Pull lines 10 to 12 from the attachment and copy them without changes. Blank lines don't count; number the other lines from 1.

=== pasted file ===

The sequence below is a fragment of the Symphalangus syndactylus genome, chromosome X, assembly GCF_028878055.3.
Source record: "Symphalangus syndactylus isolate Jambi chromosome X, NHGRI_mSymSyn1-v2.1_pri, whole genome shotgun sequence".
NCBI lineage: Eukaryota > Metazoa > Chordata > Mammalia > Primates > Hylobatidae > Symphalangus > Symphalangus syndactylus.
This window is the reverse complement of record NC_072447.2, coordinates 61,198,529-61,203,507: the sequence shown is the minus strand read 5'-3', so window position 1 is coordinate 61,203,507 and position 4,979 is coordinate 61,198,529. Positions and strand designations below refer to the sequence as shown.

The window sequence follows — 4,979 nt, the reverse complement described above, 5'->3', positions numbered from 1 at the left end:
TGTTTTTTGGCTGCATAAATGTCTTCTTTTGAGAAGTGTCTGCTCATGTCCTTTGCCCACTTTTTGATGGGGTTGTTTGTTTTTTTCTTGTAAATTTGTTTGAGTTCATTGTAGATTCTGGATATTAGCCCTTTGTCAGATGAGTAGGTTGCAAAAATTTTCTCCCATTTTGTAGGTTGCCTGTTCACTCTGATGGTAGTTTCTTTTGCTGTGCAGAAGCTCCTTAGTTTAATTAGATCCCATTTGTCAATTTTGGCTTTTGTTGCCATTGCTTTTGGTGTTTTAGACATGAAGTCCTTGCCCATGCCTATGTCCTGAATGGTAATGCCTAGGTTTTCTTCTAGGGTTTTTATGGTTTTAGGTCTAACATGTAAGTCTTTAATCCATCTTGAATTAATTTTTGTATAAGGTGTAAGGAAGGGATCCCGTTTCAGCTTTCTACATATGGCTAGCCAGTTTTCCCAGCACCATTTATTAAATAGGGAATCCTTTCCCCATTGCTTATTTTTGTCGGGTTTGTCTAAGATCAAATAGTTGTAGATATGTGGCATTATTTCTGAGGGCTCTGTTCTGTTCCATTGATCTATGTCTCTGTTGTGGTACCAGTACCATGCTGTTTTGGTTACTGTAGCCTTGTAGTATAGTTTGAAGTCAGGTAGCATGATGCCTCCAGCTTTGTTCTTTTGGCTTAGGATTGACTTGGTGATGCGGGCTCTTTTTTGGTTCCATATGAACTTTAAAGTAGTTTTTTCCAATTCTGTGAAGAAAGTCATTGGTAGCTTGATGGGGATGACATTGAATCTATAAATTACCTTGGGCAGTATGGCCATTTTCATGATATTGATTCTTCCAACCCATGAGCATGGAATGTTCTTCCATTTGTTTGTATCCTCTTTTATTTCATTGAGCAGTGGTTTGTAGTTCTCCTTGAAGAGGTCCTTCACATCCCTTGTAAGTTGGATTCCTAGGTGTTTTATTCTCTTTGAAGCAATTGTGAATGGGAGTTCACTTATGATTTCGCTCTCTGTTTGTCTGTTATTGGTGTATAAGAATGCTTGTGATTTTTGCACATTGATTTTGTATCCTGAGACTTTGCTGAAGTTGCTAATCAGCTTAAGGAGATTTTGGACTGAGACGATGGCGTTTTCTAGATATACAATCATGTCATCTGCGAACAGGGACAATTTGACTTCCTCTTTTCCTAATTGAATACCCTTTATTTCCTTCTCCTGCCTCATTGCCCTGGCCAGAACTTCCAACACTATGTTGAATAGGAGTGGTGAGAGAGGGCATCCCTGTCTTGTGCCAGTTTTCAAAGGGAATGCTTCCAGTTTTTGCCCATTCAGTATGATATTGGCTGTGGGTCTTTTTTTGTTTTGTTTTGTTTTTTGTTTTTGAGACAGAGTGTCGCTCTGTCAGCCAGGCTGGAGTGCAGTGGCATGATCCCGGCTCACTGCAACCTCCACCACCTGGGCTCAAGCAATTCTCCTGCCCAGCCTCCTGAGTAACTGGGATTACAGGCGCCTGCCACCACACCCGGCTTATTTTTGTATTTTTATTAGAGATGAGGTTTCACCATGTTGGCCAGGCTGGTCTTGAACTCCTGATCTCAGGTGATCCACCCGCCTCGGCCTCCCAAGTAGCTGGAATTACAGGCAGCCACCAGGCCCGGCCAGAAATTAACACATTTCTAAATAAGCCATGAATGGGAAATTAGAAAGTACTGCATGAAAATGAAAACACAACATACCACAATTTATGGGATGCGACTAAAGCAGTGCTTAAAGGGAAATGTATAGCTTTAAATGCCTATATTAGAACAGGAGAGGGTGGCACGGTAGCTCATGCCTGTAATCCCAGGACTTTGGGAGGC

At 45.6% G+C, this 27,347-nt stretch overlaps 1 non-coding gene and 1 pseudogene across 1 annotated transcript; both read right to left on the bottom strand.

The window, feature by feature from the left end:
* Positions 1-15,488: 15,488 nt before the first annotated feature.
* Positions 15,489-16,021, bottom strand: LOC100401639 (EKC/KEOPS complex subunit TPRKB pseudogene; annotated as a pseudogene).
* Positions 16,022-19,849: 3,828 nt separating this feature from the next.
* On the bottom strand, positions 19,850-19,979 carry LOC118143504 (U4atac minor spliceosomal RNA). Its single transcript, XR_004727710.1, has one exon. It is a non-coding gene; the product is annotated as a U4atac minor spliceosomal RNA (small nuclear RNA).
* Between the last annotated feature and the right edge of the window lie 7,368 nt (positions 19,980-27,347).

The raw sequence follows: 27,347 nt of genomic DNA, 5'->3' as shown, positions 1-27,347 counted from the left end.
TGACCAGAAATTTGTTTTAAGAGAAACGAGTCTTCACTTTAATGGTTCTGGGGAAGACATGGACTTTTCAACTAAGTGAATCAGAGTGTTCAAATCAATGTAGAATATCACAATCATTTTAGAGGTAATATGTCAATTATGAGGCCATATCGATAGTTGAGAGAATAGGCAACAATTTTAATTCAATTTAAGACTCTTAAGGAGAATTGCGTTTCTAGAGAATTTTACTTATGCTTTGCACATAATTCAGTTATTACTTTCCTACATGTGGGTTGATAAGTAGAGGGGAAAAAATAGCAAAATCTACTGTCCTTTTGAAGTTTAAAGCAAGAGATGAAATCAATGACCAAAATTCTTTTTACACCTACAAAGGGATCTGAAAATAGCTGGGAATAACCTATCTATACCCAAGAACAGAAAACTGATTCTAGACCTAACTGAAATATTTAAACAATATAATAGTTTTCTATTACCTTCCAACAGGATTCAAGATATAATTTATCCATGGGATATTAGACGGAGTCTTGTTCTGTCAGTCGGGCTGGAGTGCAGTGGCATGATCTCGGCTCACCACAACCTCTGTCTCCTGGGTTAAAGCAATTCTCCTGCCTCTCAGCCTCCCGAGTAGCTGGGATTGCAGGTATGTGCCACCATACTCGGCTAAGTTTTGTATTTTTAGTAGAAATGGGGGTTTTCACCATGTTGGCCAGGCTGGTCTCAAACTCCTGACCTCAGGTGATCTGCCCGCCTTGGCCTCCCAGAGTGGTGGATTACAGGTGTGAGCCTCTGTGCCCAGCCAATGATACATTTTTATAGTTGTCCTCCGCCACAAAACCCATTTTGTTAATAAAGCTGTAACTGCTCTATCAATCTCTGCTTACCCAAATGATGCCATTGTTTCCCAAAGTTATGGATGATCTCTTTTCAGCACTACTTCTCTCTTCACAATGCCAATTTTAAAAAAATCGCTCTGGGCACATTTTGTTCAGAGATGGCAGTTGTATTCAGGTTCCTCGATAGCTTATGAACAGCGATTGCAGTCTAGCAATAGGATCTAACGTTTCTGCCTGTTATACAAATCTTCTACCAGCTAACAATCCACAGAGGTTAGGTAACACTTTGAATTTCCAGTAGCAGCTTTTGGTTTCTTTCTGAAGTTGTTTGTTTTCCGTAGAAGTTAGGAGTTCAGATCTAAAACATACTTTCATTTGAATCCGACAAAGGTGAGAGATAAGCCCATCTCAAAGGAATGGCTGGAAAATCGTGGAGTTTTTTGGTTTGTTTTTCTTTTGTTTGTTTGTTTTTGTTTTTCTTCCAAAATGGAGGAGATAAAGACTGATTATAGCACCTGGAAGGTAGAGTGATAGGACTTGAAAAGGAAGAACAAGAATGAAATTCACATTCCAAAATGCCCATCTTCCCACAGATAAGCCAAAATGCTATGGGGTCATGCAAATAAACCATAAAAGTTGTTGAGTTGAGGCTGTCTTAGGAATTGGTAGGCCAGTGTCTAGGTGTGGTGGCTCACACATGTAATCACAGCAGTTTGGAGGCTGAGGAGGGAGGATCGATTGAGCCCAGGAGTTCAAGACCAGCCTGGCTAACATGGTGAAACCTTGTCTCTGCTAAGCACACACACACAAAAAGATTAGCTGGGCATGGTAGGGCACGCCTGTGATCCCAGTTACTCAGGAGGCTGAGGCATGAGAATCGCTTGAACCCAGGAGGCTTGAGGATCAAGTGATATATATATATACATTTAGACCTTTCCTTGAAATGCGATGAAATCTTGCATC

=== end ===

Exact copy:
* Positions 15,489-16,021, bottom strand: LOC100401639 (EKC/KEOPS complex subunit TPRKB pseudogene; annotated as a pseudogene).
* Positions 16,022-19,849: 3,828 nt separating this feature from the next.
* On the bottom strand, positions 19,850-19,979 carry LOC118143504 (U4atac minor spliceosomal RNA). Its single transcript, XR_004727710.1, has one exon. It is a non-coding gene; the product is annotated as a U4atac minor spliceosomal RNA (small nuclear RNA).